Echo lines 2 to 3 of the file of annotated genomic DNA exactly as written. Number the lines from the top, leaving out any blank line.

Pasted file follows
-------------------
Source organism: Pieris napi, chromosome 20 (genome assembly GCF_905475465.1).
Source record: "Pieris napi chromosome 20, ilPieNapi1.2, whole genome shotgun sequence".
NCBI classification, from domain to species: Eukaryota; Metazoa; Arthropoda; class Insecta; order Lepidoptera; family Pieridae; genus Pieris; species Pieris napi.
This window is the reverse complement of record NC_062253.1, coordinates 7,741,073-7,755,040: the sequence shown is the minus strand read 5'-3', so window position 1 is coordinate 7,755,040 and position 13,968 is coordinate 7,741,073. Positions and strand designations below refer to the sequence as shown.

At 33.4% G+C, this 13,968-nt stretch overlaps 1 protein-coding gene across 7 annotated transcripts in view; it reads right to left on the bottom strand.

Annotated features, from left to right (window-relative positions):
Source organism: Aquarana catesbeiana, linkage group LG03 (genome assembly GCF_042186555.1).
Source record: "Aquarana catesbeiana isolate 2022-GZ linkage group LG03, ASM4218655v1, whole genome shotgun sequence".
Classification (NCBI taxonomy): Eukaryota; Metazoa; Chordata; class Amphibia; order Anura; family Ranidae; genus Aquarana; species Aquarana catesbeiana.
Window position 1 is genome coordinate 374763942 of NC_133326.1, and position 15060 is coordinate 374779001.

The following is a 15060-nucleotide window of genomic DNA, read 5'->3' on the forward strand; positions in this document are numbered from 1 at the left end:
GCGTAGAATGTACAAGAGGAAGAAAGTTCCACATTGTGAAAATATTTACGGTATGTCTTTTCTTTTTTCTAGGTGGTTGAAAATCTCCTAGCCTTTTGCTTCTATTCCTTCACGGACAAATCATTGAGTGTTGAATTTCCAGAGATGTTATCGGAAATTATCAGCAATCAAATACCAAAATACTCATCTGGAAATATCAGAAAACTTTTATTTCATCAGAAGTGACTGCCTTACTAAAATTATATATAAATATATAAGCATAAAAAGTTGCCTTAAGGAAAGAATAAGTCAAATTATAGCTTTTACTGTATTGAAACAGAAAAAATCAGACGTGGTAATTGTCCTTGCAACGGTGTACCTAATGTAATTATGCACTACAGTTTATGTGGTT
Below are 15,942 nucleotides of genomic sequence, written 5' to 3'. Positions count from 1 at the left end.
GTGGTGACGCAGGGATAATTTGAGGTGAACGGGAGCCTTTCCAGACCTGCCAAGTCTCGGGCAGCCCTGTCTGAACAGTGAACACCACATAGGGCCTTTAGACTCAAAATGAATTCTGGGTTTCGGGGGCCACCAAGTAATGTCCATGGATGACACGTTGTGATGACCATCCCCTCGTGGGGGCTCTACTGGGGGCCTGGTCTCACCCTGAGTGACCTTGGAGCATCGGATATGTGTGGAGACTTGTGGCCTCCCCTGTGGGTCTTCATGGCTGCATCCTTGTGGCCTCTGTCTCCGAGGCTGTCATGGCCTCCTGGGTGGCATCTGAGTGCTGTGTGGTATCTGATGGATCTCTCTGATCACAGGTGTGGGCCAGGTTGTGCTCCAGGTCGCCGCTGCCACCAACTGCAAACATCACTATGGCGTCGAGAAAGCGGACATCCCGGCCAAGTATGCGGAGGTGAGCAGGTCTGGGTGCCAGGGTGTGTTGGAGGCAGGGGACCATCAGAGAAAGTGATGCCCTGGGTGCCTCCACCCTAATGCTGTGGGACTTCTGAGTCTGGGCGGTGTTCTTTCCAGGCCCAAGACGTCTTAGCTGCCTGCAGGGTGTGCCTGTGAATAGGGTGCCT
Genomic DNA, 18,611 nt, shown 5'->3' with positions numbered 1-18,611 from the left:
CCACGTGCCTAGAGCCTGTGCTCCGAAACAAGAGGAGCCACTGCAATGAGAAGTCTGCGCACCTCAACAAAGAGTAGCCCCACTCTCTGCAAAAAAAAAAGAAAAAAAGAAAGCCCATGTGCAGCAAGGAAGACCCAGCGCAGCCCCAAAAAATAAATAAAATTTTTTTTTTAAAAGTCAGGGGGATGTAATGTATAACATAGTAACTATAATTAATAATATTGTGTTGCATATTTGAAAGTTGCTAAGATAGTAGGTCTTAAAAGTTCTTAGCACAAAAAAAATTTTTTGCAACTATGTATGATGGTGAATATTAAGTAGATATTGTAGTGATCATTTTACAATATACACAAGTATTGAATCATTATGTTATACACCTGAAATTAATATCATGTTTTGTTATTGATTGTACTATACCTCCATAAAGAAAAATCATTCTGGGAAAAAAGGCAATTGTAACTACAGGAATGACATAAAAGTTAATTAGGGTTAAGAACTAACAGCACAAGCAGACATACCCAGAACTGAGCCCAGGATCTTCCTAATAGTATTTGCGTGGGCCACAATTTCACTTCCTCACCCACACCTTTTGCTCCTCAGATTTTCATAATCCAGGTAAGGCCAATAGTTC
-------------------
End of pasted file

Source record: "Pieris napi chromosome 20, ilPieNapi1.2, whole genome shotgun sequence".
NCBI classification, from domain to species: Eukaryota; Metazoa; Arthropoda; class Insecta; order Lepidoptera; family Pieridae; genus Pieris; species Pieris napi.